Monday, January 23, 2017

Hollyweird: A Letter to Rep. Labrador

I see that Hollyweird is pushing two bills: Protect IP Act, and Stop Online Piracy Act.  There was a time when attempts to protect the entertainment industry from online thieves would have been a no-brainer for me, but I would ask you to oppose these bills for three reasons.

1.Several years back, I along with hundreds of other parties were sued by a company called Righthaven for copyright infringement, in this case, copying a few too many words out of a news story for a scholarly website.  Most of us settled because the penalties under the Digital Millennium Copyright Act were so severe that making a "fair use" argument when there is no statutory definition of "fair use," and no clear case law definition, either, was dangerous.  One of the defendants who fought Righthaven found during discovery that Righthaven did not even own the copyrights that they were using to extort thousands of dollars from each victim.  Righthaven went bankrupt and none of the victims got even a dime back from this fraud.  Along the way, I discovered that the MPAA and RIAA have a history of abuse of the judicial process to intimidate people.  Please, no more encouragement of this bad behavior!  I would also ask that Congress write a clear definition of "fair use" into the Copyright Act.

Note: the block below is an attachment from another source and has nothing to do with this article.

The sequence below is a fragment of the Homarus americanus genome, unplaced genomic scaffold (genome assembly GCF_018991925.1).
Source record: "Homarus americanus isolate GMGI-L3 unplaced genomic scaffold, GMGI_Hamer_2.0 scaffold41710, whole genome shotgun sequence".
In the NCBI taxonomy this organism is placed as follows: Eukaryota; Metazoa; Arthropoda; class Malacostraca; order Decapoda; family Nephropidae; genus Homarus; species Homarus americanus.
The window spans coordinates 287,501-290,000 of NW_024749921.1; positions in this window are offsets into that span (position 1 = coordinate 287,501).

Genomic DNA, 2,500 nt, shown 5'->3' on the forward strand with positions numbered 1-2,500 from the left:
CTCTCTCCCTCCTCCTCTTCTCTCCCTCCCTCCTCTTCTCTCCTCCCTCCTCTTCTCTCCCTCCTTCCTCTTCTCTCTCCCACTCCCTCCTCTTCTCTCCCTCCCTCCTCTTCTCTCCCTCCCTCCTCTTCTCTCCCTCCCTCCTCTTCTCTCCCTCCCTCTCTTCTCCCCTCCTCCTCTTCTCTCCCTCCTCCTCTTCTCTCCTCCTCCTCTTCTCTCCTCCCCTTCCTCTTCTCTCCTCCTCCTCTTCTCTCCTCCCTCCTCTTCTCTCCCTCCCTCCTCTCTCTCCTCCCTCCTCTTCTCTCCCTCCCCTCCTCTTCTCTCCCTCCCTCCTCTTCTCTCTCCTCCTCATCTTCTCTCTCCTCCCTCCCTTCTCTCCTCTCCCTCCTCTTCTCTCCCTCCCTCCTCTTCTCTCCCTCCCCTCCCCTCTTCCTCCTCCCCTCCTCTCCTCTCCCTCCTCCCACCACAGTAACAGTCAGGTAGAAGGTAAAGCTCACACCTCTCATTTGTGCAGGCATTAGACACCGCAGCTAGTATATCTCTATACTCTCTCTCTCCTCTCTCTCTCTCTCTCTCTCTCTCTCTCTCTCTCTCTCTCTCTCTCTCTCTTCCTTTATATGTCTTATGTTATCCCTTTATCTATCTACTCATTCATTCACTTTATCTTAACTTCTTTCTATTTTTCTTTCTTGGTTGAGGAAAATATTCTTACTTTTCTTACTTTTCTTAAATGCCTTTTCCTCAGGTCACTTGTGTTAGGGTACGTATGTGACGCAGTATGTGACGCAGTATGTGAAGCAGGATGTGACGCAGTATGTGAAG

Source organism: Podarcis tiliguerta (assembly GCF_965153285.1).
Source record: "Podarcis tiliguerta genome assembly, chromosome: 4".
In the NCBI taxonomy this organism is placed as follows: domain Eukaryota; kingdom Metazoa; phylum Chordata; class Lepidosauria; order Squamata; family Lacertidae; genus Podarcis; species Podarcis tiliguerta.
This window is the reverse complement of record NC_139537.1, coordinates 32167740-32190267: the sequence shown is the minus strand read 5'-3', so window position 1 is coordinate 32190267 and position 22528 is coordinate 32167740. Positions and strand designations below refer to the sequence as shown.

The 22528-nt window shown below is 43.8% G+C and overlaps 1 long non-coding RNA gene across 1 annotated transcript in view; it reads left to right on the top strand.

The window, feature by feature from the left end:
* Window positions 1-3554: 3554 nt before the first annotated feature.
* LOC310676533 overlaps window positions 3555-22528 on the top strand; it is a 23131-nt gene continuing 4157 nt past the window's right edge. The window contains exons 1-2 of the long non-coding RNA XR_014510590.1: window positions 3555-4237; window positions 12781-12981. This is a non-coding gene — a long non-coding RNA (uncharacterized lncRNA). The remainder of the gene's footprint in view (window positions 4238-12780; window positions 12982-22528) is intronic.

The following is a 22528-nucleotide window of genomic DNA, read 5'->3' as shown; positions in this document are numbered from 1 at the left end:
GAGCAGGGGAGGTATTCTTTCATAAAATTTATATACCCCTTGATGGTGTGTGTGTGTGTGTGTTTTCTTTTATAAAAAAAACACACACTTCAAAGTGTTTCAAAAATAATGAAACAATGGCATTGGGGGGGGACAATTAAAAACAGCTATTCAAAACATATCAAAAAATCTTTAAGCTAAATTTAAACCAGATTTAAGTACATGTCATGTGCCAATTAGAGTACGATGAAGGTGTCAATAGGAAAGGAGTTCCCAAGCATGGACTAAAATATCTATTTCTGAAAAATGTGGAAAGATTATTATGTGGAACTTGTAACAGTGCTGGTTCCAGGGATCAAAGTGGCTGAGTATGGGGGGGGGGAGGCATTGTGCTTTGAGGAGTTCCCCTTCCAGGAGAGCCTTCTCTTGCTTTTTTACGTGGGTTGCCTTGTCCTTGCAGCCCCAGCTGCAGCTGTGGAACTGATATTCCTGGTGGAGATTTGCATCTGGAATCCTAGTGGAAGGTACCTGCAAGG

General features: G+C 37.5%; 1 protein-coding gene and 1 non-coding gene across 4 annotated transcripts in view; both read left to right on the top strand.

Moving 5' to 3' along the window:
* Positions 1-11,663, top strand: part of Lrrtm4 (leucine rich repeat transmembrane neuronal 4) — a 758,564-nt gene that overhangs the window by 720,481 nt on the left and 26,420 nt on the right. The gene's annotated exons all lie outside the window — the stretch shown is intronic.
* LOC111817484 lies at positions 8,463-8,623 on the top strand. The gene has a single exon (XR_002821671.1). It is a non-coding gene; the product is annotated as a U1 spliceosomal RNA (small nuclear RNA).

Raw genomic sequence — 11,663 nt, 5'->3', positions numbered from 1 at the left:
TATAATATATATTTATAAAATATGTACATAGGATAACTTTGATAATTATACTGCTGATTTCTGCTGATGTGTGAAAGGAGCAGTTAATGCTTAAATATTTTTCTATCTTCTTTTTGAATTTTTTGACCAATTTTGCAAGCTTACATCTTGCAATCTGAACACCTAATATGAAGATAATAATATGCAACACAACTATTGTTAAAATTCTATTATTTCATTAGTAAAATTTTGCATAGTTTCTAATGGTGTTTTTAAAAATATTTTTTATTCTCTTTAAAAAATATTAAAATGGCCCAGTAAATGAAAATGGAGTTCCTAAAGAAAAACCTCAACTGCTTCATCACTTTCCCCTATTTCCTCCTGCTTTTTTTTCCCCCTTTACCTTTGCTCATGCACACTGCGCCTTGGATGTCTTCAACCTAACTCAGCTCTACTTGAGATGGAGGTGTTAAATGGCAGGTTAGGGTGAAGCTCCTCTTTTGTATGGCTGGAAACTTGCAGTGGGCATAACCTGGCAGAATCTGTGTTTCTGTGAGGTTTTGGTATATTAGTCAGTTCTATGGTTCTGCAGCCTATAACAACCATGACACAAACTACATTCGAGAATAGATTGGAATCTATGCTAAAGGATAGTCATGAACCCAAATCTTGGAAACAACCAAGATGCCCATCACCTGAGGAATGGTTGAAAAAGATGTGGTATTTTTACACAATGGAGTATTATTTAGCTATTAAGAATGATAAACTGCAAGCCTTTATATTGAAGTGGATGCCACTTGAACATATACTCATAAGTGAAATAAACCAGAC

2. If the entertainment industry were suffering financially, I  might be more sympathetic to their woes.  The extravagance that the industry regularly demonstrates compared to people who work hard for a living inclines me to think that they have more than enough money, especially since their crocodile tears for working people are so hypocritical.

3. The entertainment industry are our political enemies, as the recent post-election temper tantrums demonstrate, and also their constant attempts to degrade our society's morals.

1 comment:

Rich Rostrom said...

The "Trans-Pacific Partnership", initiated as a broad free-trade agreement, has been larded with special interest goodies, included extremely broad "IP protection" provisions - basically the MPAA and RIAA wishlists.

Fortunately, it appears that Trump just canned it.